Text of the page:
Recent research published in the Journal of Science and Medicine shows that stress levels in men and women are far lower at work than when they are at home – starkly contrasting common thought that work is the key source of stress in people’s lives.
Furthermore, the careful examination of the stress hormone, cortisol in a variety of workers also found that women tend to be the happiest at work, whilst men tend to be happier at home.
According to Sarah Damaske – a sociologist and women’s studies professor at Penn State University in the US – this big gender difference is linked to the added pressure many women face trying to juggle a career and family life.
“At work, people are potentially completing tasks. They’re able to focus their attention and accomplish things, both those with low and high incomes,” she said.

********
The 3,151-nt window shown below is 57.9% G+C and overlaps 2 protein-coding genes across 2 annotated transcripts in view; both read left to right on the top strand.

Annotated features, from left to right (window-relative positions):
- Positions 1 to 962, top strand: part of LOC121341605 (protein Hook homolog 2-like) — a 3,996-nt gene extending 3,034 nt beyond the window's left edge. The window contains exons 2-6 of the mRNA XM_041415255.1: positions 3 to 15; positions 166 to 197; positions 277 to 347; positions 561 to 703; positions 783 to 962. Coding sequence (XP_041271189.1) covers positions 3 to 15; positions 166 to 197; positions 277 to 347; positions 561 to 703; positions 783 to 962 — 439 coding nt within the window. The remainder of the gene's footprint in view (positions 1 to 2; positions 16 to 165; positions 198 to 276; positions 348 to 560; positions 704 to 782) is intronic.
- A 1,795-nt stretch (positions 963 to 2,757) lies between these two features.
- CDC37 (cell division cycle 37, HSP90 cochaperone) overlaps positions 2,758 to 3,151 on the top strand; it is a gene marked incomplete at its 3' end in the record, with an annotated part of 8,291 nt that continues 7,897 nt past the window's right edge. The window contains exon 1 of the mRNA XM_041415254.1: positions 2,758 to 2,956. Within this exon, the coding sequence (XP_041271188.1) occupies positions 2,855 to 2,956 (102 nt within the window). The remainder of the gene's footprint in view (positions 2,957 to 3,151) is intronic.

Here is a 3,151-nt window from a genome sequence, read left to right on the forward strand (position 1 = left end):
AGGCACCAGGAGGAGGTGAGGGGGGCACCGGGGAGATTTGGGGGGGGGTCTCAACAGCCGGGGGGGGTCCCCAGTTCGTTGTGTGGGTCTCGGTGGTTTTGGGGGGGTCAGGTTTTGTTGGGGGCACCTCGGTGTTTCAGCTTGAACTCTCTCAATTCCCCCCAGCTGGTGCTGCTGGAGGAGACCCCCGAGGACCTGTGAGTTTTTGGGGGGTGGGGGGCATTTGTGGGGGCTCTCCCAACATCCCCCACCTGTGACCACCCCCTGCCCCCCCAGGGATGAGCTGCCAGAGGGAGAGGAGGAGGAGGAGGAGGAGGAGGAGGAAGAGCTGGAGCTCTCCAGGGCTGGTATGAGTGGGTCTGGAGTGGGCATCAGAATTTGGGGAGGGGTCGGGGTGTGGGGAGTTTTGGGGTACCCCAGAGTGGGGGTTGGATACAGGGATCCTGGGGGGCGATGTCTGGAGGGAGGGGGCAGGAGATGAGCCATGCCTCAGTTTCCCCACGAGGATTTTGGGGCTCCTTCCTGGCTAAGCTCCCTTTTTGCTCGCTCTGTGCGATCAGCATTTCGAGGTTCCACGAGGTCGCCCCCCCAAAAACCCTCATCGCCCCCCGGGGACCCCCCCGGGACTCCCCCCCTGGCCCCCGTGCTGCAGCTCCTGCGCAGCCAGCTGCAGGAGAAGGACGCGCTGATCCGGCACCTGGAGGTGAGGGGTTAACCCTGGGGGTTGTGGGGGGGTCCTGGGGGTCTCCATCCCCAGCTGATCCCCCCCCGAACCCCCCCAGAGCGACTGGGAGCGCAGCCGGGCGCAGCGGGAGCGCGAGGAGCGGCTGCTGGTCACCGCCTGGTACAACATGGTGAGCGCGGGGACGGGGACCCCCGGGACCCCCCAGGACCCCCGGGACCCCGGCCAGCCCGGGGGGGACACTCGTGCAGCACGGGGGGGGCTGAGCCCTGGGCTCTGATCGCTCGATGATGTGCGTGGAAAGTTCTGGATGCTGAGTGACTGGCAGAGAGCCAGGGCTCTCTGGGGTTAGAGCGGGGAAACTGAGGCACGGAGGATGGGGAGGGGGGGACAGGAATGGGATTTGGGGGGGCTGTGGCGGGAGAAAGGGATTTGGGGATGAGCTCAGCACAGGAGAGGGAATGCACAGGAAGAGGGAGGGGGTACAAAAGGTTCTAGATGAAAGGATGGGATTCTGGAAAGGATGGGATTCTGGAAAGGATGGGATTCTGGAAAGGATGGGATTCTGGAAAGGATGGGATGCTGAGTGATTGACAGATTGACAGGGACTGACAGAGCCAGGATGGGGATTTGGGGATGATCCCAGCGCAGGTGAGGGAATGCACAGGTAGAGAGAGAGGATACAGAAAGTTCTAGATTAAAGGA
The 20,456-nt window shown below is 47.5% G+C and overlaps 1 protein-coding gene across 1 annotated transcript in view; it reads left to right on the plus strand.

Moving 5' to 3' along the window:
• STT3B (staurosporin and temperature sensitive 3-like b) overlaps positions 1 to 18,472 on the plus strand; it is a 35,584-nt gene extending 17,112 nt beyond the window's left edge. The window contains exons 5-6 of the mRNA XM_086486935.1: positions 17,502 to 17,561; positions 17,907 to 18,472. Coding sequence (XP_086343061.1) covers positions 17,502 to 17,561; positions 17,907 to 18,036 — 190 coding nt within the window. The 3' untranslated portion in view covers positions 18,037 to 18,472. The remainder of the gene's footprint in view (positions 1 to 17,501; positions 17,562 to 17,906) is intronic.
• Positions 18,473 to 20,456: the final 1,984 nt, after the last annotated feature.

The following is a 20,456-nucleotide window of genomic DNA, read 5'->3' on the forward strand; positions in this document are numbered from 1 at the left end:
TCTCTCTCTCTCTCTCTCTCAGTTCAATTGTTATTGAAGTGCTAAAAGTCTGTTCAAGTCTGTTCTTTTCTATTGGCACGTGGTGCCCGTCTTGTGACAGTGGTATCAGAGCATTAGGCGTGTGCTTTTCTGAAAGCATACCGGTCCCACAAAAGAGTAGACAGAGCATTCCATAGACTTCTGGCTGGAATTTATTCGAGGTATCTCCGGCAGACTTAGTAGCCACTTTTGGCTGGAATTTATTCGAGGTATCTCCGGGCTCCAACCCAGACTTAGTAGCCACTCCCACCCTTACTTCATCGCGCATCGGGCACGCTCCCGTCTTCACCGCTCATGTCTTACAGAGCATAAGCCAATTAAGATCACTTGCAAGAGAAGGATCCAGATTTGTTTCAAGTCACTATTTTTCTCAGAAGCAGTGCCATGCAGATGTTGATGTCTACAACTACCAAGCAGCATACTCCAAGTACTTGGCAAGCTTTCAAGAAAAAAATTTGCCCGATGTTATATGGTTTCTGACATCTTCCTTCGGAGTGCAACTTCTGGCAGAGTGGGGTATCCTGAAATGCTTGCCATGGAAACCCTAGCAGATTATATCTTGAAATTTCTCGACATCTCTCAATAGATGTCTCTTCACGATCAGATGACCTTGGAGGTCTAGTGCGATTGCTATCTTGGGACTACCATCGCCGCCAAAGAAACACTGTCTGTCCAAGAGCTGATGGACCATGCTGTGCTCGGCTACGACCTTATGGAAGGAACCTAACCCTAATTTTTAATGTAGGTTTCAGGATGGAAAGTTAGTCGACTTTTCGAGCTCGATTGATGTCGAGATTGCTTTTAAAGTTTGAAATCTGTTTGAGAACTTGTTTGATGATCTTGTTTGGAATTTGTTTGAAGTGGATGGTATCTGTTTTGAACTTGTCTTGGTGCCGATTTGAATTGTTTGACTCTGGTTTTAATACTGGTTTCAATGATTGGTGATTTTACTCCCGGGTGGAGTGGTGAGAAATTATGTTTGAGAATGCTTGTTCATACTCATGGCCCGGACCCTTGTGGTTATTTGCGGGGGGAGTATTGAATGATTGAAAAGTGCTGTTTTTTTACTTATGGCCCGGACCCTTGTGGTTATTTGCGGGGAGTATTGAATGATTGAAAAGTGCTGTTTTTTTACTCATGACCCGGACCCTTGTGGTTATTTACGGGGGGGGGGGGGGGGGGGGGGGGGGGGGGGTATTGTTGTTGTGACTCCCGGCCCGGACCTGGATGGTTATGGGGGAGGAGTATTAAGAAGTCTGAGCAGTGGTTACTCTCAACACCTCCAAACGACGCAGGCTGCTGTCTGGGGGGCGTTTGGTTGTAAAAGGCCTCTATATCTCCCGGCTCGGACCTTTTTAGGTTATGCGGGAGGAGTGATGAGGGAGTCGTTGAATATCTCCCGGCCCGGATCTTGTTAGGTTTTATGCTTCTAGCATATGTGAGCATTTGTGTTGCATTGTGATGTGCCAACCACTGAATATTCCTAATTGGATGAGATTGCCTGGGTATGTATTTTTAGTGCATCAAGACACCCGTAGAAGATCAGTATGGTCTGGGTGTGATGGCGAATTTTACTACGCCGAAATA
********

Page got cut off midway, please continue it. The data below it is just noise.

“They’re not multitasking. We tend to think that jobs are rewarding if they’re professional, but actually people with lower incomes have more stress reduction at work.”
Damaske added that at home it tends to be far more difficult to get things done as there is often too many distractions.
In the study, researchers asked subjects to take saliva swabs five times a day to measure cortisol levels. They were also required to wear beepers to report on their moods when contacted by researchers.
The findings have been linked to earlier research that people who work have better mental and physical health than those who don’t.
The study also backs up research that mothers who work steadily in full-time hours during their 20s and 30s report better mental and physical health at age 45 than mothers who work part-time, stay home with children or have been unemployed.
The published article however did state that both men and women were a lot less stressed at home during the weekend, compared to the weekdays – suggesting that the combination of work and looking after the home in one day can increase stress levels.